32. Ikegami R, Zhang J, Rivera-Bennetts AK, Yager TD: Activation of the metaphase checkpoint and an apoptosis programme in the early zebrafish embryo, by treatment with the spindle-destabilising agent nocodazole. Zygote. 1997, 5: 329-350.

    CAS  PubMed  Google Scholar 

  33. Kane DP, Kimmel CB: The zebrafish midblastula transition. Development. 1993, 119: 447-456.

    CAS  PubMed  Google Scholar 

  34. Kimmel CB, Ballard WW, Kimmel SR, Ullmann B, Schilling TF: Stages of embryonic development of the zebrafish. Dev Dyn. 1995, 203: 253-310.

    Article  CAS  PubMed  Google Scholar 

  35. Fukasawa K: Centrosome amplification, chromosome instability and cancer development. Cancer Letters. 2005, 230: 6-19. 10.1016/j.canlet.2004.12.028

    Article  CAS  PubMed  Google Scholar 

  36. Piel M, Nordberg J, Euteneuer U, Bornens M: Centrosome-dependent exit of cytokinesis in animal cells. Science. 2001, 291: 1550-1553. 10.1126/science.1057330

    Article  CAS  PubMed  Google Scholar 

  37. Stern HM, Zon LI: Cancer genetics and drug discovery in the zebrafish. Nat Rev Cancer. 2003, 3: 533-539. 10.1038/nrc1126

    Article  CAS  PubMed  Google Scholar 

  38. Zamir E, Kam Z, Yarden A: Transcription-dependent induction of G1 phase during the zebra fish midblastula transition. Mol Cell Biol. 1997, 17: 529-536.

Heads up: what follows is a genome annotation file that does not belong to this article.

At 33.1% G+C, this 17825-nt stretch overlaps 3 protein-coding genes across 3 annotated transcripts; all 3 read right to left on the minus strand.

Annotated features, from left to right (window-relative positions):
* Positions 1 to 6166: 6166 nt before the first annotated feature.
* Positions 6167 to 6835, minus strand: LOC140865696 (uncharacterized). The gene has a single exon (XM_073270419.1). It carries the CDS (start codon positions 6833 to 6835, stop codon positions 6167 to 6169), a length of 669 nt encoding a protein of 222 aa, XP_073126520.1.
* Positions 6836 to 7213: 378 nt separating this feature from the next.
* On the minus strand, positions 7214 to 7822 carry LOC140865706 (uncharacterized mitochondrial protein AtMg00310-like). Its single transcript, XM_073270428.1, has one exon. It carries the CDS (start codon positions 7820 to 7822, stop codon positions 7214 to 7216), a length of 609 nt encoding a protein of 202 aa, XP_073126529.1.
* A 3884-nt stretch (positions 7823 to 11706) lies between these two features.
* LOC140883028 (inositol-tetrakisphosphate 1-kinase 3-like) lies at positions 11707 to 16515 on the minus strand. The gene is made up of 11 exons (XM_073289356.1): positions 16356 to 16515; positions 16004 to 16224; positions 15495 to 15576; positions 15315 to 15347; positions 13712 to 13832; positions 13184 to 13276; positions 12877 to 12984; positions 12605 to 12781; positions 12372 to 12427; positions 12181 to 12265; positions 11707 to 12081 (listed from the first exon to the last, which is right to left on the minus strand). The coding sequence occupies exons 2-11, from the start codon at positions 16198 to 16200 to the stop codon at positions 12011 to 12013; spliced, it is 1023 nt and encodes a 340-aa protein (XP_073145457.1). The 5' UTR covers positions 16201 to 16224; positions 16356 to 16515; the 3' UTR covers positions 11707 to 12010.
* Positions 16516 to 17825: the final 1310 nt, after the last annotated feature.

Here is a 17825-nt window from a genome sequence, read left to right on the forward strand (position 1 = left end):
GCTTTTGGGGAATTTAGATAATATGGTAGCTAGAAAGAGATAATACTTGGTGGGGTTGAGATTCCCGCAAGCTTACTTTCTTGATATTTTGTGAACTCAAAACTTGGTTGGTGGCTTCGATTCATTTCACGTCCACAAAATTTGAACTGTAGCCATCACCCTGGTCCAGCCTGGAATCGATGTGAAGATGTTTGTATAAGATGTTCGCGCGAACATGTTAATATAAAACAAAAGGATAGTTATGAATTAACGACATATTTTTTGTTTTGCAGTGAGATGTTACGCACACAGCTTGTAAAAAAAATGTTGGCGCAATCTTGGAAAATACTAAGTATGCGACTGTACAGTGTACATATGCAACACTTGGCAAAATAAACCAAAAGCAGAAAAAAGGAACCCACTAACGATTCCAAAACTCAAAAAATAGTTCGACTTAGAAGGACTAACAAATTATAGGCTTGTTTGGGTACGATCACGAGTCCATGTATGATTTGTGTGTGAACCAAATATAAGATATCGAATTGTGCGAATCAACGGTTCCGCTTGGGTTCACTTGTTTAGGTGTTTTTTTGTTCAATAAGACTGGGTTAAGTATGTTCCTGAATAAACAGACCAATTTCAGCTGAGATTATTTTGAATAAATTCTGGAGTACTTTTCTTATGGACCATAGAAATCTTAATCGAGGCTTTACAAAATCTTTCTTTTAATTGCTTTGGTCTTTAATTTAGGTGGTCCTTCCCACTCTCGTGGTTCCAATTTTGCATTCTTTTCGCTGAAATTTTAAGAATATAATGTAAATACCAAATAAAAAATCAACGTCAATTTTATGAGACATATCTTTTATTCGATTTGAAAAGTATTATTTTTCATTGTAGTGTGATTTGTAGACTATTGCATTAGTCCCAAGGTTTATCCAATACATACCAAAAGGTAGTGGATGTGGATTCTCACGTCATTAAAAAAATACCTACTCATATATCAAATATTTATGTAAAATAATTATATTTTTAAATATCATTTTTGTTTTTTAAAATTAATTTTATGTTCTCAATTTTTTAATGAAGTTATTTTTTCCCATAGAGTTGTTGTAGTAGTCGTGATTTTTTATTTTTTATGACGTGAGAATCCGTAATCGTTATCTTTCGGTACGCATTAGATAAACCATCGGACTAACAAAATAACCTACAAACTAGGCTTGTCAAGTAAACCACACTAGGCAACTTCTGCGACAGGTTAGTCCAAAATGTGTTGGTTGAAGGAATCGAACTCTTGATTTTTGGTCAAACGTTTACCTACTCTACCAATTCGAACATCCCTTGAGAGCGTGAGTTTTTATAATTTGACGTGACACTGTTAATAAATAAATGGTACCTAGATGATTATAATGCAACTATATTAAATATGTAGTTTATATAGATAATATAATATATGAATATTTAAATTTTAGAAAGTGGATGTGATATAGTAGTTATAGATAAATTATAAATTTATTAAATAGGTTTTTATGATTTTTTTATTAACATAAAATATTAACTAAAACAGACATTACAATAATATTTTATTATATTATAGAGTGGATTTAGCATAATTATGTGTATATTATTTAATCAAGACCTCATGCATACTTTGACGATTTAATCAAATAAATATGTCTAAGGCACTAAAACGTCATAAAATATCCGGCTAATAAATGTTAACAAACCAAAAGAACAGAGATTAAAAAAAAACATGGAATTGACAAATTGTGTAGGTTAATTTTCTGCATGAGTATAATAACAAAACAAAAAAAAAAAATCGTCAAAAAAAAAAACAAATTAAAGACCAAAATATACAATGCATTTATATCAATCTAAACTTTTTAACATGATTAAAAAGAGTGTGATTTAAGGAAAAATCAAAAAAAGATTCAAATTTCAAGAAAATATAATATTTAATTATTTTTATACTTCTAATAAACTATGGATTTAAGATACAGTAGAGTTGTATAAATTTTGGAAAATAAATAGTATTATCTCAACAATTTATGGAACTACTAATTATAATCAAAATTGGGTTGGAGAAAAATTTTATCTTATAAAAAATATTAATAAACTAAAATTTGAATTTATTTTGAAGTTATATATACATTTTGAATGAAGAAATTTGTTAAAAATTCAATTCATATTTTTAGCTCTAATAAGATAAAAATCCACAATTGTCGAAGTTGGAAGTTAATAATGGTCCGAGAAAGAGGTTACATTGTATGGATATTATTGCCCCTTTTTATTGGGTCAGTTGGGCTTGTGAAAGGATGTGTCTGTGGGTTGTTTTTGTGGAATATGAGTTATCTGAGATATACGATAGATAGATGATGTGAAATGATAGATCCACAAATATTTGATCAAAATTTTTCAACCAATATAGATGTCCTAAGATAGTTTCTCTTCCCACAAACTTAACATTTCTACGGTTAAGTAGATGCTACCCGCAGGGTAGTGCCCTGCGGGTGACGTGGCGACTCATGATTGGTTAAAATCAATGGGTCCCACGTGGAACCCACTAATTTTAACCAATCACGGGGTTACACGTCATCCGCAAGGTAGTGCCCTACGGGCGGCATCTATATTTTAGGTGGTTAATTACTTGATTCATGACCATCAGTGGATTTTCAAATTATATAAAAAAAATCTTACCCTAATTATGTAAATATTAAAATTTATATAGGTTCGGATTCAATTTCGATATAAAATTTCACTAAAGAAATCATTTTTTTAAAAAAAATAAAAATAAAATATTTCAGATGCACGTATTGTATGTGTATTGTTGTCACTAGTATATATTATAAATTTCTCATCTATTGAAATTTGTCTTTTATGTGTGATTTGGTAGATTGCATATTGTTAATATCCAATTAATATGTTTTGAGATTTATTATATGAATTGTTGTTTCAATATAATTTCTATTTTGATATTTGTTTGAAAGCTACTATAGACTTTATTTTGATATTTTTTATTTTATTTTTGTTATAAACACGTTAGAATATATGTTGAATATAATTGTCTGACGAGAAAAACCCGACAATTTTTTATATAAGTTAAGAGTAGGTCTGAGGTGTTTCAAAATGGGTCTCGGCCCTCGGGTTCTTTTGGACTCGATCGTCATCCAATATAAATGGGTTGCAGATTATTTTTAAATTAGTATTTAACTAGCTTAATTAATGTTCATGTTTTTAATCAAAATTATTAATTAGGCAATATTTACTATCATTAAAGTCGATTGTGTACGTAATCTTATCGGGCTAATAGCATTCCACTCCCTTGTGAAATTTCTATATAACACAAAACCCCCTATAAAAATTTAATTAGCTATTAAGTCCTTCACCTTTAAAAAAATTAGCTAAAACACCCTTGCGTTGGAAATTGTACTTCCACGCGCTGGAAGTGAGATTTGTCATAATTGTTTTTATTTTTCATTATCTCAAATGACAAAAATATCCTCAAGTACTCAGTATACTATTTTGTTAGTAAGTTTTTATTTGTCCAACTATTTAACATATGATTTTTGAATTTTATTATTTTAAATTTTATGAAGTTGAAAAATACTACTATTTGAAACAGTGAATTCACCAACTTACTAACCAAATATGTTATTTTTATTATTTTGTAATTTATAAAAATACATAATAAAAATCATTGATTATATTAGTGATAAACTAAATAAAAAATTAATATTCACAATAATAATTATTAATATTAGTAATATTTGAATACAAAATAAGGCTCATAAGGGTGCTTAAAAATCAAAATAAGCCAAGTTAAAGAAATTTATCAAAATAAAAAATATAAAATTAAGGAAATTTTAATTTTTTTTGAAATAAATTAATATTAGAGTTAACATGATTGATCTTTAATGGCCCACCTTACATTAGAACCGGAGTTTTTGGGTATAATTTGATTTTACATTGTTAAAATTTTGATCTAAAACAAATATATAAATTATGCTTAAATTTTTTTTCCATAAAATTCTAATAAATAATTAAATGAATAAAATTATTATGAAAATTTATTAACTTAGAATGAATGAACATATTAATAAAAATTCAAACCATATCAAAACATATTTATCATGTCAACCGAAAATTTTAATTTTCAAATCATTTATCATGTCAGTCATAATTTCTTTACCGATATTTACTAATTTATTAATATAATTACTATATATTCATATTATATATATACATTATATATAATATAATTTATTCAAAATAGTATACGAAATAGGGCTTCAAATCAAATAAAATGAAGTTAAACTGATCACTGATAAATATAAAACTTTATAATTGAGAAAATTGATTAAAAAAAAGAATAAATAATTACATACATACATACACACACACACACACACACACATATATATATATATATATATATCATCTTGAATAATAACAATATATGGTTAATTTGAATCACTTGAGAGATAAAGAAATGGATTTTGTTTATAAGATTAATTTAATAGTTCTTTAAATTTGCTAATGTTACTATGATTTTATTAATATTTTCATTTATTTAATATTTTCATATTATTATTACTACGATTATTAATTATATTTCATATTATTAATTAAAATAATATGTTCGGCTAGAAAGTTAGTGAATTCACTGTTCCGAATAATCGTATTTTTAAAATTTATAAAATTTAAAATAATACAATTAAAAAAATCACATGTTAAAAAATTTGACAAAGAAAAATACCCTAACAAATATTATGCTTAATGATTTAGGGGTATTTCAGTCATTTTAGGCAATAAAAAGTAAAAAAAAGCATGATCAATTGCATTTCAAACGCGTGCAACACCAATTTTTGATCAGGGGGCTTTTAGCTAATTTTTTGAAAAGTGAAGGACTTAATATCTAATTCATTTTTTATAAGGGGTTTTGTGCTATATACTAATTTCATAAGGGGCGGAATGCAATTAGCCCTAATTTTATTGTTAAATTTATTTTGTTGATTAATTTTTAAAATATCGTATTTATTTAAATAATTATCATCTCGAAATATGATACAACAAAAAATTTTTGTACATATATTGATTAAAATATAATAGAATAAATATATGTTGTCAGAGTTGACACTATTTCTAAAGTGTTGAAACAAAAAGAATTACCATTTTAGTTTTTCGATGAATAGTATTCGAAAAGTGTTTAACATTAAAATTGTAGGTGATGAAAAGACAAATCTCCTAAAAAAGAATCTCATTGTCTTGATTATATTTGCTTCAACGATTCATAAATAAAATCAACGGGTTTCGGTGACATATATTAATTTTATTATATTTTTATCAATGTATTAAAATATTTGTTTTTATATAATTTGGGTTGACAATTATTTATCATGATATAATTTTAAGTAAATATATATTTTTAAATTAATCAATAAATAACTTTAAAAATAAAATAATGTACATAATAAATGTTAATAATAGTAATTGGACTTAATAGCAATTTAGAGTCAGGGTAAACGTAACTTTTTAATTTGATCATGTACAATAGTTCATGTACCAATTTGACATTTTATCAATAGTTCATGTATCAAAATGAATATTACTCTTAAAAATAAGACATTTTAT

PubMed Central  CAS  PubMed  Google Scholar 

  39. Shepard JL, Amatruda JF, Stern HM, Subramanian A, Finkelstein D, Ziai J, Finley KR, Pfaff KL, Hersey C, Zhou Y, Barut B, Freedman M, Lee C, Spitsbergen J, Neuberg D, Weber G, Golub TR, Glickman JN, Kutok JL, Aster JC, Zon LI: A zebrafish bmyb mutation causes genome instability and increased cancer susceptibility. Proc Natl Acad Sci U S A. 2005, 102: 13194-13199. 10.1073/pnas.0506583102

    Article  PubMed Central  CAS  PubMed  Google Scholar 

  40. Michel LS, Liberal V, Chatterjee A, Kirchwegger R, Pasche B, Gerald W, Dobles M, Sorger PK, Murty VV, Benezra R: MAD2 haplo-insufficiency causes premature anaphase and chromosome instability in mammalian cells. Nature. 2001, 409: 355-359. 10.1038/35053094

    Article  CAS  PubMed  Google Scholar 

  41. Lingle WL, Lutz WH, Ingle JN, Maihle NJ, Salisbury JL: Centrosome hypertrophy in human breast tumors: implication for genomic stability and cell polarity. Proc Natl Acad Sci U S A. 1998, 95: 2950-2955. 10.1073/pnas.95.6.2950

    Article  PubMed Central  CAS  PubMed  Google Scholar 

  42. Brinkley BR: Managing the centrosome number game: from chaos to stability in cancer cell division. Trends Cell Biol. 2001, 11: 18-21. 10.1016/S0962-8924(00)01872-9

    Article  CAS  PubMed  Google Scholar 

  43. Pihan GA, Purohit A, Wallace J, Knecht H, Woda B, Quesenberry P, Doxsey SJ: Centrosome defects and genetic instability in malignant tumors. Cancer Res. 1998, 58: 3974-3985.

    CAS  PubMed  Google Scholar 

  44. Sato N, Mizumoto M, Nakamura M, Tanaka M: Radiation-induced centrosome overduplication and multiple mitotic spindles in human tumor cells. Exp Cell Res. 2000, 255: 321-326. 10.1006/excr.1999.4797

    Article  CAS  PubMed  Google Scholar 

  45. Sato N, Mizumoto K, Nakamura M, Maehara N, Minamishima YA, Nishio S, Nagai E, Tanaka M: Correlation between centrosome abnormalities and chromosomal instability in human pancreatic cancer cells. Cancer Genet Cytogenet. 2001, 126: 13-19. 10.1016/S0165-4608(00)00384-8

    Article  CAS  PubMed  Google Scholar